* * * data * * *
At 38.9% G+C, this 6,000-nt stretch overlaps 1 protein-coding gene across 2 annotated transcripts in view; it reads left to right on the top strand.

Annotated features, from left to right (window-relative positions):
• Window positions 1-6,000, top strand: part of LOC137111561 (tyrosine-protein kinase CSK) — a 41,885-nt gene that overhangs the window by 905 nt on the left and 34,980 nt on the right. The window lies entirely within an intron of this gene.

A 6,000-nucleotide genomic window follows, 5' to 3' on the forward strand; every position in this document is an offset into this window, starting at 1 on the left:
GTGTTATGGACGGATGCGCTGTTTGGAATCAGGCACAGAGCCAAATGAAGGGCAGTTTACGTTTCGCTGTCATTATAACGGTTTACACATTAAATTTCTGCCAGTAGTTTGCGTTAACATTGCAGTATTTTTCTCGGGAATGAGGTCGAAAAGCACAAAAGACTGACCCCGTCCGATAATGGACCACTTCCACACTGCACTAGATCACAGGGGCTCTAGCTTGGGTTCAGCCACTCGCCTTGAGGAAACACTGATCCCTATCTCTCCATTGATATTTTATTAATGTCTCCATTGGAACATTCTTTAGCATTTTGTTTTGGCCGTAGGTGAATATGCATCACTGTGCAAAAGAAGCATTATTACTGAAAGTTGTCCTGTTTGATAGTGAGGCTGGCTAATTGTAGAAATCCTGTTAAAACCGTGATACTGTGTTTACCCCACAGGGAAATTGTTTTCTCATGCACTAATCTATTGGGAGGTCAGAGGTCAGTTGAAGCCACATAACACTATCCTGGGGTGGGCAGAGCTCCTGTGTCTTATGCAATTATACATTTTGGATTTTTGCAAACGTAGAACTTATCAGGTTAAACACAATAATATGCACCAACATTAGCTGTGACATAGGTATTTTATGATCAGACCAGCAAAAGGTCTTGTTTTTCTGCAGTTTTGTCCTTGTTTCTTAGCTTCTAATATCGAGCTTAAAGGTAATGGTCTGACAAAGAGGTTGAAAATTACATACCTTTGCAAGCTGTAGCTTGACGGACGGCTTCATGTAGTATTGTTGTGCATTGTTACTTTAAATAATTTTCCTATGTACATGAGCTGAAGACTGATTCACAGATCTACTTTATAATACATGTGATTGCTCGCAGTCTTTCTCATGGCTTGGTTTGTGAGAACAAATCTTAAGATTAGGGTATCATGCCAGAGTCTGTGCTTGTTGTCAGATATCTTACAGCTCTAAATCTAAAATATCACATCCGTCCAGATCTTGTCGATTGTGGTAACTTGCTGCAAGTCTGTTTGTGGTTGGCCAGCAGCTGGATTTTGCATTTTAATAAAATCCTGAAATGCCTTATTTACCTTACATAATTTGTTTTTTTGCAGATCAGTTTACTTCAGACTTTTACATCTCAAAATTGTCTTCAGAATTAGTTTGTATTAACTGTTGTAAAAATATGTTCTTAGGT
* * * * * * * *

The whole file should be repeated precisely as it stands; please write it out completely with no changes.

At 38.9% G+C, this 6,000-nt stretch overlaps 1 protein-coding gene across 2 annotated transcripts in view; it reads left to right on the top strand.

Annotated features, from left to right (window-relative positions):
• Window positions 1-6,000, top strand: part of LOC137111561 (tyrosine-protein kinase CSK) — a 41,885-nt gene that overhangs the window by 905 nt on the left and 34,980 nt on the right. The window lies entirely within an intron of this gene.

A 6,000-nucleotide genomic window follows, 5' to 3' on the forward strand; every position in this document is an offset into this window, starting at 1 on the left:
GTGTTATGGACGGATGCGCTGTTTGGAATCAGGCACAGAGCCAAATGAAGGGCAGTTTACGTTTCGCTGTCATTATAACGGTTTACACATTAAATTTCTGCCAGTAGTTTGCGTTAACATTGCAGTATTTTTCTCGGGAATGAGGTCGAAAAGCACAAAAGACTGACCCCGTCCGATAATGGACCACTTCCACACTGCACTAGATCACAGGGGCTCTAGCTTGGGTTCAGCCACTCGCCTTGAGGAAACACTGATCCCTATCTCTCCATTGATATTTTATTAATGTCTCCATTGGAACATTCTTTAGCATTTTGTTTTGGCCGTAGGTGAATATGCATCACTGTGCAAAAGAAGCATTATTACTGAAAGTTGTCCTGTTTGATAGTGAGGCTGGCTAATTGTAGAAATCCTGTTAAAACCGTGATACTGTGTTTACCCCACAGGGAAATTGTTTTCTCATGCACTAATCTATTGGGAGGTCAGAGGTCAGTTGAAGCCACATAACACTATCCTGGGGTGGGCAGAGCTCCTGTGTCTTATGCAATTATACATTTTGGATTTTTGCAAACGTAGAACTTATCAGGTTAAACACAATAATATGCACCAACATTAGCTGTGACATAGGTATTTTATGATCAGACCAGCAAAAGGTCTTGTTTTTCTGCAGTTTTGTCCTTGTTTCTTAGCTTCTAATATCGAGCTTAAAGGTAATGGTCTGACAAAGAGGTTGAAAATTACATACCTTTGCAAGCTGTAGCTTGACGGACGGCTTCATGTAGTATTGTTGTGCATTGTTACTTTAAATAATTTTCCTATGTACATGAGCTGAAGACTGATTCACAGATCTACTTTATAATACATGTGATTGCTCGCAGTCTTTCTCATGGCTTGGTTTGTGAGAACAAATCTTAAGATTAGGGTATCATGCCAGAGTCTGTGCTTGTTGTCAGATATCTTACAGCTCTAAATCTAAAATATCACATCCGTCCAGATCTTGTCGATTGTGGTAACTTGCTGCAAGTCTGTTTGTGGTTGGCCAGCAGCTGGATTTTGCATTTTAATAAAATCCTGAAATGCCTTATTTACCTTACATAATTTGTTTTTTTGCAGATCAGTTTACTTCAGACTTTTACATCTCAAAATTGTCTTCAGAATTAGTTTGTATTAACTGTTGTAAAAATATGTTCTTAGGT